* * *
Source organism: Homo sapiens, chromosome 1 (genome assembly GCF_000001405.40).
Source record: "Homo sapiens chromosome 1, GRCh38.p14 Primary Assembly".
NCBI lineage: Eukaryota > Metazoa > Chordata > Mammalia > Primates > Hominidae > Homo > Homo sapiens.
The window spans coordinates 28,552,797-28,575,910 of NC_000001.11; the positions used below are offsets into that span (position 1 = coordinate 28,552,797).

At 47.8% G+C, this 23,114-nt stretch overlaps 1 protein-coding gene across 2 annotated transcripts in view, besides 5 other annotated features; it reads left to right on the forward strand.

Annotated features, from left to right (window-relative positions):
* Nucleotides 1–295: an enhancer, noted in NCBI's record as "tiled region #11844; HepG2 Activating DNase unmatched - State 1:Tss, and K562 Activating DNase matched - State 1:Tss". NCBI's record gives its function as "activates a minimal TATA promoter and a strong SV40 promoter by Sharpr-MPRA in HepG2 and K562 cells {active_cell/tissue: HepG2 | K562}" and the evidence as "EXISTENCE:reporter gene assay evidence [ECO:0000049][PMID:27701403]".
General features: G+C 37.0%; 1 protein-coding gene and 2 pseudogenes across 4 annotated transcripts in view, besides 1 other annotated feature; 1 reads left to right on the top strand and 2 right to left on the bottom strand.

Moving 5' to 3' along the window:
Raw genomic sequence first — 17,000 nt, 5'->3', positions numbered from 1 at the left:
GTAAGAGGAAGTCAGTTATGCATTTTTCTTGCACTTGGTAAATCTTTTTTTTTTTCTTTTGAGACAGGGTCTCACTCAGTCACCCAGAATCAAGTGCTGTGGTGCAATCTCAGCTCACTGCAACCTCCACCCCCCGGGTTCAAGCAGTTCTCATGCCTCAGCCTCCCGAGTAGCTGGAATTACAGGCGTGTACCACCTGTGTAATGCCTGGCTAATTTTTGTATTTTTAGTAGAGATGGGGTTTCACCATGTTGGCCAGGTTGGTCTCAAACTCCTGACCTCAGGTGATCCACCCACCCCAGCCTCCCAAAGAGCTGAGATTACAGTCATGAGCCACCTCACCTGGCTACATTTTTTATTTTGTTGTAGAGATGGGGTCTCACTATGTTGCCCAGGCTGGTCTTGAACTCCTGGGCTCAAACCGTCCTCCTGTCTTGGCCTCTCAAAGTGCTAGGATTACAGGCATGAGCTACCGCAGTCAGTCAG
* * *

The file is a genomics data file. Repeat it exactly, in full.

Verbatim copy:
Source organism: Homo sapiens, chromosome 1 (genome assembly GCF_000001405.40).
Source record: "Homo sapiens chromosome 1, GRCh38.p14 Primary Assembly".
NCBI lineage: Eukaryota > Metazoa > Chordata > Mammalia > Primates > Hominidae > Homo > Homo sapiens.
The window spans coordinates 28,552,797-28,575,910 of NC_000001.11; the positions used below are offsets into that span (position 1 = coordinate 28,552,797).

At 47.8% G+C, this 23,114-nt stretch overlaps 1 protein-coding gene across 2 annotated transcripts in view, besides 5 other annotated features; it reads left to right on the forward strand.

Annotated features, from left to right (window-relative positions):
* Nucleotides 1–295: an enhancer, noted in NCBI's record as "tiled region #11844; HepG2 Activating DNase unmatched - State 1:Tss, and K562 Activating DNase matched - State 1:Tss". NCBI's record gives its function as "activates a minimal TATA promoter and a strong SV40 promoter by Sharpr-MPRA in HepG2 and K562 cells {active_cell/tissue: HepG2 | K562}" and the evidence as "EXISTENCE:reporter gene assay evidence [ECO:0000049][PMID:27701403]".
General features: G+C 37.0%; 1 protein-coding gene and 2 pseudogenes across 4 annotated transcripts in view, besides 1 other annotated feature; 1 reads left to right on the top strand and 2 right to left on the bottom strand.

Moving 5' to 3' along the window:
Raw genomic sequence first — 17,000 nt, 5'->3', positions numbered from 1 at the left:
GTAAGAGGAAGTCAGTTATGCATTTTTCTTGCACTTGGTAAATCTTTTTTTTTTTCTTTTGAGACAGGGTCTCACTCAGTCACCCAGAATCAAGTGCTGTGGTGCAATCTCAGCTCACTGCAACCTCCACCCCCCGGGTTCAAGCAGTTCTCATGCCTCAGCCTCCCGAGTAGCTGGAATTACAGGCGTGTACCACCTGTGTAATGCCTGGCTAATTTTTGTATTTTTAGTAGAGATGGGGTTTCACCATGTTGGCCAGGTTGGTCTCAAACTCCTGACCTCAGGTGATCCACCCACCCCAGCCTCCCAAAGAGCTGAGATTACAGTCATGAGCCACCTCACCTGGCTACATTTTTTATTTTGTTGTAGAGATGGGGTCTCACTATGTTGCCCAGGCTGGTCTTGAACTCCTGGGCTCAAACCGTCCTCCTGTCTTGGCCTCTCAAAGTGCTAGGATTACAGGCATGAGCTACCGCAGTCAGTCAG